For every season of the Revolution, there are new faces at the forefront of the Future Stars events.
Previous Future Stars series winners Steven Burke and Peter Kennaugh have successfully made the changeover in senior ranks and gained a place on British Cycling?s performance plans. New winners of the Future Stars series stand a good chance of doing so too.
Season five was no different and spectators have witnessed the emergence of some very promising talent. Future Stars Hannah Manley, Dan McLay, Corrine Hall and Chris Whorrall took the opportunity of racing in the Geoff Thomas Foundation Italian pursuit; racing side by side with cycling stars Chris Hoy, Arnaud Tournant, Victoria Pendleton and Peter Shep. McLay and Manley?s contribution saw Geoff Thomas? team take victory in 1.39.701.
Dan McLay has been consistently good all season, holding a strong lead over the rest of the field and finishing the competition 32 points clear of Chris Whorral. Other boys who?ve shone over the series include the very unlucky Kian Emadi who was unfortunately let down by mechanical problems in the first race but once resolved, went on to win the remaining Future Stars races of the evening.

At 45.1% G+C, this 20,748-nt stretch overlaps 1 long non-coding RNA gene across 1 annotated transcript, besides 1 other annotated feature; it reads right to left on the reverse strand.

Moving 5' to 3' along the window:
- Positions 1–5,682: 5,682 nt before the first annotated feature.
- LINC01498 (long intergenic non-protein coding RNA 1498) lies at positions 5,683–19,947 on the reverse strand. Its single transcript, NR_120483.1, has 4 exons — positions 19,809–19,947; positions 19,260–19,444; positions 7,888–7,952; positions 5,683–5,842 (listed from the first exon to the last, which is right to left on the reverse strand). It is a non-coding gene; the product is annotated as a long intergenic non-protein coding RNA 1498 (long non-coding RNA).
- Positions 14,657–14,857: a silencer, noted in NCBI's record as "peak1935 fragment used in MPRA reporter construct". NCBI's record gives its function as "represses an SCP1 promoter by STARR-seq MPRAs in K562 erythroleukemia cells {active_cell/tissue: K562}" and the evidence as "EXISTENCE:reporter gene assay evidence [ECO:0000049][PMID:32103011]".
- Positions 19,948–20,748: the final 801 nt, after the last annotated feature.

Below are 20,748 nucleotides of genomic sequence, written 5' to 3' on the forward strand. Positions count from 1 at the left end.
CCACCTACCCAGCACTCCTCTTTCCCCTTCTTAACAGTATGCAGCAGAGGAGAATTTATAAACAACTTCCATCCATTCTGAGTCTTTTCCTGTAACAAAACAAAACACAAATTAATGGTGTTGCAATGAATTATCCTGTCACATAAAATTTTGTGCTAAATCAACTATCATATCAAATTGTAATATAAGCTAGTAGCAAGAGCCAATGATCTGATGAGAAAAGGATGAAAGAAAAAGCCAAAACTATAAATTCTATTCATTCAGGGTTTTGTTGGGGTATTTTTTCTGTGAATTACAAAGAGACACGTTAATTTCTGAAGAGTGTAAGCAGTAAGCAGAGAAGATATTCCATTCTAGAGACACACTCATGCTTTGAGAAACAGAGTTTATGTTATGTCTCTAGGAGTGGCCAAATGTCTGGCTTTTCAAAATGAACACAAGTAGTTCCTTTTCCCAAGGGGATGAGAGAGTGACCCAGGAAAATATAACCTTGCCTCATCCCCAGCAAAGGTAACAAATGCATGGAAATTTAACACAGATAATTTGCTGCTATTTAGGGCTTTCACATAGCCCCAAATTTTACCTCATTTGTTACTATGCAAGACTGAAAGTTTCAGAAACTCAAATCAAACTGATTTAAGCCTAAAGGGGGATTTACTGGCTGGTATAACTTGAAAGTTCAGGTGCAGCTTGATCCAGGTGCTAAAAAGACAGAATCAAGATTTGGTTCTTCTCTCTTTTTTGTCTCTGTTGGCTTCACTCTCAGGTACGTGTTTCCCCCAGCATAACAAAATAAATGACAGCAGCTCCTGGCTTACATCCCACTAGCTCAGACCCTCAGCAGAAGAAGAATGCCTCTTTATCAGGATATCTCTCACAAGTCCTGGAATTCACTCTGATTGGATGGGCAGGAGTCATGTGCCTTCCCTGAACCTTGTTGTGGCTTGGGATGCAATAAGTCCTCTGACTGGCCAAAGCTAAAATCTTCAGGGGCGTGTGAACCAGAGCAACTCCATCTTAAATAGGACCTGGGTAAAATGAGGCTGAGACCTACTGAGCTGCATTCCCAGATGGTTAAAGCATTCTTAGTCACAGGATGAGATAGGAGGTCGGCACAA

In the girls racing, Corrine Hall, Hannah Manley and Katie Fearnehough are now all well ? known names within women?s cycling. Their impressive performances at Future Stars have cemented this and formed an invaluable part of their development. Another up and coming rider, Harriet Owen was on fine form at Revolution 20, winning the Scratch race and coming 2nd in the Points race too. However, this wasn?t enough to raise her up to the top three and the leader?s tables have remained almost unchanged for the past two events. As with the boys, Corrine?s consistency paid off and she won the girls series by 17 points from Hannah Manley.
Veiw the leaders tables online at www.cyclingrevolution.com
Tickets and information for the events can be found on www.cyclingrevolution.com or by calling 0845 686 0105 or the Manchester Velodrome on 0161 223 2244.
Harriet Owen, winner of the Future Stars girls' scratch race. Photo: Andy Jones
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Founded in 1891, Cycling Weekly and its team of expert journalists brings cyclists in-depth reviews, extensive coverage of both professional and domestic racing, as well as fitness advice and 'brew a cuppa and put your feet up' features. Cycling Weekly serves its audience across a range of platforms, from good old-fashioned print to online journalism, and video.
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